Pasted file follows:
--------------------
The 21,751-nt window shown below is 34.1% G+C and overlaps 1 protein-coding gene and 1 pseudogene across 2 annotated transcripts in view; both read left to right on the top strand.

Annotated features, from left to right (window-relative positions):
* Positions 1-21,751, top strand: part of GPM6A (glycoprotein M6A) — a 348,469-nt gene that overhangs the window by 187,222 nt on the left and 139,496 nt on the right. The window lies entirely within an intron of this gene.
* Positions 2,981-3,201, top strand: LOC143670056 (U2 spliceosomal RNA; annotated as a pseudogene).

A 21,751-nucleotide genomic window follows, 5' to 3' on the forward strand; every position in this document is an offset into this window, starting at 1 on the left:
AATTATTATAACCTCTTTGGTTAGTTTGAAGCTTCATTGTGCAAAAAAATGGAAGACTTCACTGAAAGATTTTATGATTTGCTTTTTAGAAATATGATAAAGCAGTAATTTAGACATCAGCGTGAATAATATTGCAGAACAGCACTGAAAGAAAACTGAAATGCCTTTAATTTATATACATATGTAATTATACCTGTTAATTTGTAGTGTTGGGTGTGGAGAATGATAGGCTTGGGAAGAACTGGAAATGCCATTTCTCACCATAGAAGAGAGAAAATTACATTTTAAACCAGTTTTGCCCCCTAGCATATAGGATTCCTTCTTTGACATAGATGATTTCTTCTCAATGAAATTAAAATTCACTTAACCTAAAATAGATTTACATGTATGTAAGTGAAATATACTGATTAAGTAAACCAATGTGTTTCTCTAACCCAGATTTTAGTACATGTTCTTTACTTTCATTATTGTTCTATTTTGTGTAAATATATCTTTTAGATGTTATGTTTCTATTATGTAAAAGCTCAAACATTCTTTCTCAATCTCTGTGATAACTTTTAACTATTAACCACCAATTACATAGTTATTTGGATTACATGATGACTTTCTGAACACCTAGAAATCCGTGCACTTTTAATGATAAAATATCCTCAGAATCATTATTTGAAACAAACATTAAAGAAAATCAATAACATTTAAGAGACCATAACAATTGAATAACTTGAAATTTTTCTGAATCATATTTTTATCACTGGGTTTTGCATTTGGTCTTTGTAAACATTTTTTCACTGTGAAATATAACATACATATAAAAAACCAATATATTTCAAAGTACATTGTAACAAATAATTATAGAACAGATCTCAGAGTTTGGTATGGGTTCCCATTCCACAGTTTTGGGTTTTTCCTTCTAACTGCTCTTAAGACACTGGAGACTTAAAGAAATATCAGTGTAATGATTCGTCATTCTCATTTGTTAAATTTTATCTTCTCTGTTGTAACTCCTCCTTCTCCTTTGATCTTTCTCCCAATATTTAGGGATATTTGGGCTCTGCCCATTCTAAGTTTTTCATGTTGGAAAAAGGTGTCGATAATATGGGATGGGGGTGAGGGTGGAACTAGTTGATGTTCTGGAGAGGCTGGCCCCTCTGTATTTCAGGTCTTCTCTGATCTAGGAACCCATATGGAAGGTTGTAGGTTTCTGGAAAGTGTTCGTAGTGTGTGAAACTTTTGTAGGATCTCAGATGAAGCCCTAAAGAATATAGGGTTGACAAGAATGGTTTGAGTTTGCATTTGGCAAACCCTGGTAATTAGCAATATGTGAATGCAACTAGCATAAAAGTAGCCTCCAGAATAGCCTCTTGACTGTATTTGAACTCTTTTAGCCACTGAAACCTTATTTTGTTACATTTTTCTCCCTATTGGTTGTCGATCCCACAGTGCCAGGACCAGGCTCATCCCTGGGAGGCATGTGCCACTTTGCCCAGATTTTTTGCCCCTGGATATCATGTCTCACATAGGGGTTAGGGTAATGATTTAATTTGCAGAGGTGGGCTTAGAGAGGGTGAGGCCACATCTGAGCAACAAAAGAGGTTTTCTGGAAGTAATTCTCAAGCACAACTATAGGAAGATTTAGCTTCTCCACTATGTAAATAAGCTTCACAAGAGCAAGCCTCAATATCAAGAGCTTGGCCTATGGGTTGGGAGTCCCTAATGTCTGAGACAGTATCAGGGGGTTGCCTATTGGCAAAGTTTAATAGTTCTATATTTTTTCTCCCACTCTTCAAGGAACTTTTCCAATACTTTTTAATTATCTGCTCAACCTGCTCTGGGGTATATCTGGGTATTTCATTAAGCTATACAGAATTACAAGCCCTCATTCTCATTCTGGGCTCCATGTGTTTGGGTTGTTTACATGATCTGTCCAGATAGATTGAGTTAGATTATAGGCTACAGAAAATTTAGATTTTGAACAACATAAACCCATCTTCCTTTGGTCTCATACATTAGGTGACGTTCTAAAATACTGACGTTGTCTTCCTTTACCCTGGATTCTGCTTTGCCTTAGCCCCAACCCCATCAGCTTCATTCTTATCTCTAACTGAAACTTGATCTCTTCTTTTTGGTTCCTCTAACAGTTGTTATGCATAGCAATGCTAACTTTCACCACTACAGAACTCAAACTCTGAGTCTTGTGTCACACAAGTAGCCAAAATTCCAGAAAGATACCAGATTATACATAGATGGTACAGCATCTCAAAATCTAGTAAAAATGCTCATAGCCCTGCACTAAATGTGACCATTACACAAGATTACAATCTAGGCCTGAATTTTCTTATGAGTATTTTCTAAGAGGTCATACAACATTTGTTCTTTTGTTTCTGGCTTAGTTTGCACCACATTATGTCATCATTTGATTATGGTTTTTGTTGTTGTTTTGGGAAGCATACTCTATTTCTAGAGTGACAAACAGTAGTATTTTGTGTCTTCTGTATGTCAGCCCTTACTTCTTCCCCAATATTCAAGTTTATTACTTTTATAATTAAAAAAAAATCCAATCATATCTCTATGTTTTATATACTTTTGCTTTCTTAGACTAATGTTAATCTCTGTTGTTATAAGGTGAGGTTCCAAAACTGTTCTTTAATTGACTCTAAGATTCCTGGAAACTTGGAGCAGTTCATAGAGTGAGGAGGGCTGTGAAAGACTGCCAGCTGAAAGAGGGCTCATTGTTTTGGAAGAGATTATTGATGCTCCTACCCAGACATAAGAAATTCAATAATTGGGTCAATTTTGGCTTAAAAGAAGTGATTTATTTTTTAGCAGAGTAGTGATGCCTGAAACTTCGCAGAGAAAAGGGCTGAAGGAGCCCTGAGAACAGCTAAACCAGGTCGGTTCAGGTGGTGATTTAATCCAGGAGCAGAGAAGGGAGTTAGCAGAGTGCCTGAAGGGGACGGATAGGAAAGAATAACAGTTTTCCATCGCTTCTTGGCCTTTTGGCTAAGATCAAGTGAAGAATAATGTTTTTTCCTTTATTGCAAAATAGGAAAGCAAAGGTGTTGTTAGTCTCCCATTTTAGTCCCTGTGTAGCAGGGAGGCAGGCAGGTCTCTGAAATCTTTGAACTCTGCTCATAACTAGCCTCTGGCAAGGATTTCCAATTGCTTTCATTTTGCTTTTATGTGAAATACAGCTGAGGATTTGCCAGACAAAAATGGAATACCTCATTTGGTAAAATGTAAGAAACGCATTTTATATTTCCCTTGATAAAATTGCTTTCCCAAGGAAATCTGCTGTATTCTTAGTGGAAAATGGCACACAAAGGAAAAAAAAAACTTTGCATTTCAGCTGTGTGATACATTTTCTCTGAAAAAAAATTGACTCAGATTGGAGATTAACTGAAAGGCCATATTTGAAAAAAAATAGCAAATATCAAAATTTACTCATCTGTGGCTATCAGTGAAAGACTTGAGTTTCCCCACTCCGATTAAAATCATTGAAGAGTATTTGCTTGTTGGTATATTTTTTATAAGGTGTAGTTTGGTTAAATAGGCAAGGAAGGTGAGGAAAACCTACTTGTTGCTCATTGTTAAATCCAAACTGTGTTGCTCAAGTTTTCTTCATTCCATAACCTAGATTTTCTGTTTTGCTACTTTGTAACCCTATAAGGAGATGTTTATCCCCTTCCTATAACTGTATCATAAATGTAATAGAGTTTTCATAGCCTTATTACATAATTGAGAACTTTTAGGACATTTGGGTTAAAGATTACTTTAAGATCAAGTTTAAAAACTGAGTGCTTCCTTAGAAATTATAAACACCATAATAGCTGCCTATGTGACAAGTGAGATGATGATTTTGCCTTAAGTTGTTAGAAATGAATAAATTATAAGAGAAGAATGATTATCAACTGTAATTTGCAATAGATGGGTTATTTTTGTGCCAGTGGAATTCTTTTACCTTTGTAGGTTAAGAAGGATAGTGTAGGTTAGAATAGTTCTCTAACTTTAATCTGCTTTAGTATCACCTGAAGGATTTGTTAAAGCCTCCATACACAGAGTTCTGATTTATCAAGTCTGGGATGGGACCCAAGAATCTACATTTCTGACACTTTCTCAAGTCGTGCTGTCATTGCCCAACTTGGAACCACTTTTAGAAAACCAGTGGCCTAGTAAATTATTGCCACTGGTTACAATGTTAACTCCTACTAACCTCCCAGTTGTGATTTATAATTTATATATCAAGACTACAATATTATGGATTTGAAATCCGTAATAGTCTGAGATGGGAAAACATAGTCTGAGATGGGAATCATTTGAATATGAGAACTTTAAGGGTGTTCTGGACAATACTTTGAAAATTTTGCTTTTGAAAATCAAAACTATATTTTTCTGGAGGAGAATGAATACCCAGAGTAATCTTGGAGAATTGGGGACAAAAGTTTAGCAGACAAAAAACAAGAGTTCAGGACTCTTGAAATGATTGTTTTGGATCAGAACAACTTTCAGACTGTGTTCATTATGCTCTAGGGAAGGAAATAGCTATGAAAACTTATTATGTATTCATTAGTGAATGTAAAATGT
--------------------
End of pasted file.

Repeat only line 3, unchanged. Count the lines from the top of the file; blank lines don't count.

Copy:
* Positions 1-21,751, top strand: part of GPM6A (glycoprotein M6A) — a 348,469-nt gene that overhangs the window by 187,222 nt on the left and 139,496 nt on the right. The window lies entirely within an intron of this gene.